-Today at the kindergarten Lana couldn’t find her paper cake so I told her I saw a zombie grab it! I said he looked like a hand with eyes and tentacles and that I also saw him in my bedroom at night!
-Then I showed her and two more friends all of the marks that the zombie left in the garden!
-Were they scared?
-Yes! Very! And then I left and I forgot to tell them I made it all up.
She “forgot” to tell them. My kid is responsible for your kid’s nightmares and I’m very sorry.
I read about a yellow ribbon on a dog which means “Do not approach”. It could be that the dog’s in training or old, sick, scared or just wants to be left alone…
This made me think – I’m sure the world would be a more pleasant place if humans wore ribbons like those to avoid infecting each other with bad moods.
Various colours for various levels of irritability in humans:
Blue: “Seriously sleep deprived, approach at your own risk, it could go either way”,
Purple: “Not in the mood for small talk today, sorry”,
Yellow: “Please only address me if it’s important”,
Orange: “Don’t even look at me unless there’s an emergency”.
I was thinking about green for “I’m in a good mood, you don’t have to be scared of me”, but I guess a smile conveys that message clearly.
How to make lunch with a newborn?
1. Have your mum come over to take care of the kids
2. Get very excited about making the food as a finishing touch.
3. Put some paprika powder in your soup
4. That was not paprika powder. It was chilli powder.
5. Do your best to make the soup less spicy by adding: milk, yoghurt, peanut butter, lemon juice, sugar and… more stuff.
6. Go take a shower
7. Realise you forgot to turn the gas off
8. Clean the soup-covered kitchen
9. Serve the soup
10. Make your kids cry because the soup’s way too spicy and their mouths burn
11. Try not to cry yourself
12. Throw the soup away
13. Have your mum make scrambled eggs for everyone
1. Start preparing food when you feel hungry, around noon
2. Peel a few potatoes
3. Feed, carry and cuddle a crying baby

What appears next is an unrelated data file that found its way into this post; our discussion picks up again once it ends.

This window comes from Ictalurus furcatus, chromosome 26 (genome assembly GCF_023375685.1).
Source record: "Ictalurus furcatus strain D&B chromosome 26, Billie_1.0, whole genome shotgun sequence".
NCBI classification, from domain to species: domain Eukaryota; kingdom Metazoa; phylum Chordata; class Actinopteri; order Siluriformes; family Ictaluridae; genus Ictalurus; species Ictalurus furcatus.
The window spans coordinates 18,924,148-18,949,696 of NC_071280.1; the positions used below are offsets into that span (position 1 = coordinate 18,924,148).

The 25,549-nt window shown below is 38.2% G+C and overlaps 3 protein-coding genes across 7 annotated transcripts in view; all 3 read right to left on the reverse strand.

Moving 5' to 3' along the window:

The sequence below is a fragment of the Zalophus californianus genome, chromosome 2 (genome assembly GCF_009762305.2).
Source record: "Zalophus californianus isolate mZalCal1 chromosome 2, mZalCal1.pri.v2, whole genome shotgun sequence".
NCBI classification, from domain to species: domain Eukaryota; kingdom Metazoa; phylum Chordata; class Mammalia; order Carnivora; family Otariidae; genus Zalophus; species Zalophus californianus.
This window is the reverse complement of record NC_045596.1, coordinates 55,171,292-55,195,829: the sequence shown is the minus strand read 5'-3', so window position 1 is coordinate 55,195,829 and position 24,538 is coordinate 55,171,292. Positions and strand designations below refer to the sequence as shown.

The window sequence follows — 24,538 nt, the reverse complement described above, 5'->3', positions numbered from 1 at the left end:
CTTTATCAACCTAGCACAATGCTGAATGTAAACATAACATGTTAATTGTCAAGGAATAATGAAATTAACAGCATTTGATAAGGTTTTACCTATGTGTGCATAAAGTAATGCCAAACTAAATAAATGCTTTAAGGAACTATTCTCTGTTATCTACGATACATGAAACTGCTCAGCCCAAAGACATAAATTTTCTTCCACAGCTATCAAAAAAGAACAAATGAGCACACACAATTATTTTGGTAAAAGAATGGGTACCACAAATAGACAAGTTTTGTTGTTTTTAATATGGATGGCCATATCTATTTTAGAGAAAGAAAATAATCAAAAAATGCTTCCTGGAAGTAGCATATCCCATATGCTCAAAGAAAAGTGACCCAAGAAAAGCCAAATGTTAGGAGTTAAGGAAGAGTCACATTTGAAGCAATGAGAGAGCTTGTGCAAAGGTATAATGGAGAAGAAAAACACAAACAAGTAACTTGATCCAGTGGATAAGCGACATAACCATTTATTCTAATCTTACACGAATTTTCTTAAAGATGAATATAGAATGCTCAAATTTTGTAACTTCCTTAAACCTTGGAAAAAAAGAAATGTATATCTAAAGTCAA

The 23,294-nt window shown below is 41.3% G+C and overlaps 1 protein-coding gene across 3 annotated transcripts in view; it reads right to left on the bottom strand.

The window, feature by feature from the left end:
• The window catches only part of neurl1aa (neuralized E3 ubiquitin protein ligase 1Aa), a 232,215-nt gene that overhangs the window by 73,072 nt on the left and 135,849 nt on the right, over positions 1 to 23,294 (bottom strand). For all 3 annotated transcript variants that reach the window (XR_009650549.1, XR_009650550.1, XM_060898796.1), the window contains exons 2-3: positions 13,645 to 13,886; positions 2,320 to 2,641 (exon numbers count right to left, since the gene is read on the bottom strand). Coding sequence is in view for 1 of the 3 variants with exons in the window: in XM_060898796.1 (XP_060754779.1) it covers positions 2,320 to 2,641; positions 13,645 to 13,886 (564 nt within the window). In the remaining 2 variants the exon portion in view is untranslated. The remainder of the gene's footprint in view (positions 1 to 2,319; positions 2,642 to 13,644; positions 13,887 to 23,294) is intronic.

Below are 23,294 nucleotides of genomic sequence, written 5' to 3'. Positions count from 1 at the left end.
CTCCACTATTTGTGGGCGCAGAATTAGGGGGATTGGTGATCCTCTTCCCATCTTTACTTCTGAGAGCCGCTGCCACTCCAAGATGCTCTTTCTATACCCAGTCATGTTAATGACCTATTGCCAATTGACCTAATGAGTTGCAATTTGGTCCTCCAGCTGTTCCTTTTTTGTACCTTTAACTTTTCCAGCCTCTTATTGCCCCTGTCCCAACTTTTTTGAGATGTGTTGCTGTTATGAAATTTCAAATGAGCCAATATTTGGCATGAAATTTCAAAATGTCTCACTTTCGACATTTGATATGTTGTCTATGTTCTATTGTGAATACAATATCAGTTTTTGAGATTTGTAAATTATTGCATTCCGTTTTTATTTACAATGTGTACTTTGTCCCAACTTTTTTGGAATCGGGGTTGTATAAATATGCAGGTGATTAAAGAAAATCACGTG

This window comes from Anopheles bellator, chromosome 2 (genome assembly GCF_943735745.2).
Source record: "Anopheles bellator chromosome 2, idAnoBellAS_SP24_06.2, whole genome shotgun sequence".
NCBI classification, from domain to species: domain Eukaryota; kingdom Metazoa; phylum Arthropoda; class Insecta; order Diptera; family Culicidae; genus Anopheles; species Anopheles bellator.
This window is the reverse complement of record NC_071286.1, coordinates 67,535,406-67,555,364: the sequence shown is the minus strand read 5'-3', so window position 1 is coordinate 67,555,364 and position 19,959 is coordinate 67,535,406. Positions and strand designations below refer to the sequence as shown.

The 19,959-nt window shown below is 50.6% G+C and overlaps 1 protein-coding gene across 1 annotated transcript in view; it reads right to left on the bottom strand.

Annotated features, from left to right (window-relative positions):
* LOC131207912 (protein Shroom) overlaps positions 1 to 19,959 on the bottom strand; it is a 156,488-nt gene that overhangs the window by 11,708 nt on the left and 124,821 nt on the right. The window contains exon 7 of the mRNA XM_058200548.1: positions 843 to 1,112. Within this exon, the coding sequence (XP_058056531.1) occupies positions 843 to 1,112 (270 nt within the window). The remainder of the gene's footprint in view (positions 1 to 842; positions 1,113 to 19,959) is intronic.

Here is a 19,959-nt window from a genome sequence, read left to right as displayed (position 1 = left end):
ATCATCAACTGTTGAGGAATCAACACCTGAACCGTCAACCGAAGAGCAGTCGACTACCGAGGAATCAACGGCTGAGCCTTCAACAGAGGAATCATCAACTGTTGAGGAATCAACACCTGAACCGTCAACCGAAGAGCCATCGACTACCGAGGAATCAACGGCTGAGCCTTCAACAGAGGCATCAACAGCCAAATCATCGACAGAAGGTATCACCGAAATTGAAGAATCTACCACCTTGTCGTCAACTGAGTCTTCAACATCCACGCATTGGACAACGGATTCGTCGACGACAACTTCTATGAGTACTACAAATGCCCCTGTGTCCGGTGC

4. Put the baby down
5. Feed, carry and cuddle the baby
6. Put him down
7. Feed, carry and cuddle the baby
8. Put him down
9. Warm up a can of beans around 15:30
10. Feed, carry and cuddle the baby
11. Eat cold beans
How wrong would it be to use the fact that I look six months pregnant to my advantage and skip the queues or demand someone’s seat in a tram?
In this imaginary scenario, I’d leave the baby at home not to arise any suspicion so yes – I would definitely be blatantly lying to people.
On the other hand, I was still pregnant only twenty days ago. I’m even more tired now. And I don’t like waiting in queues.
Your opinion: using your big postpartum body for (your own) good or moving on with your life without the advantages you had while pregnant?
“You just underwent major surgery. We cut through six layers before we got to your uterus and then we sewed it all back together again. It will take up to six weeks for you to fully recover.
Until then, be nice to yourself. Just relax. Don’t lift anything and get a lot of sleep.
Also, here’s your screaming newborn. Wake up to feed him every two hours, day and night, and never put him down if you want to bond properly.”
The irony of a c-section postpartum recovery.
(Disclaimer: this is not a photo from my surgery. Strangely, the thought of taking photos of the doctors with a professional camera while they were cutting me open didn’t even cross my mind.)
Oskar woke up with a strange brown spot on his head that wasn’t there before. Luckily, before freaking out I remembered that I ate some (a lot) of chocolate in bed last night. Inevitably (!) some of it landed on him.
I tried it for you and let me tell you, licking your newborn’s head is not the right way to clean him.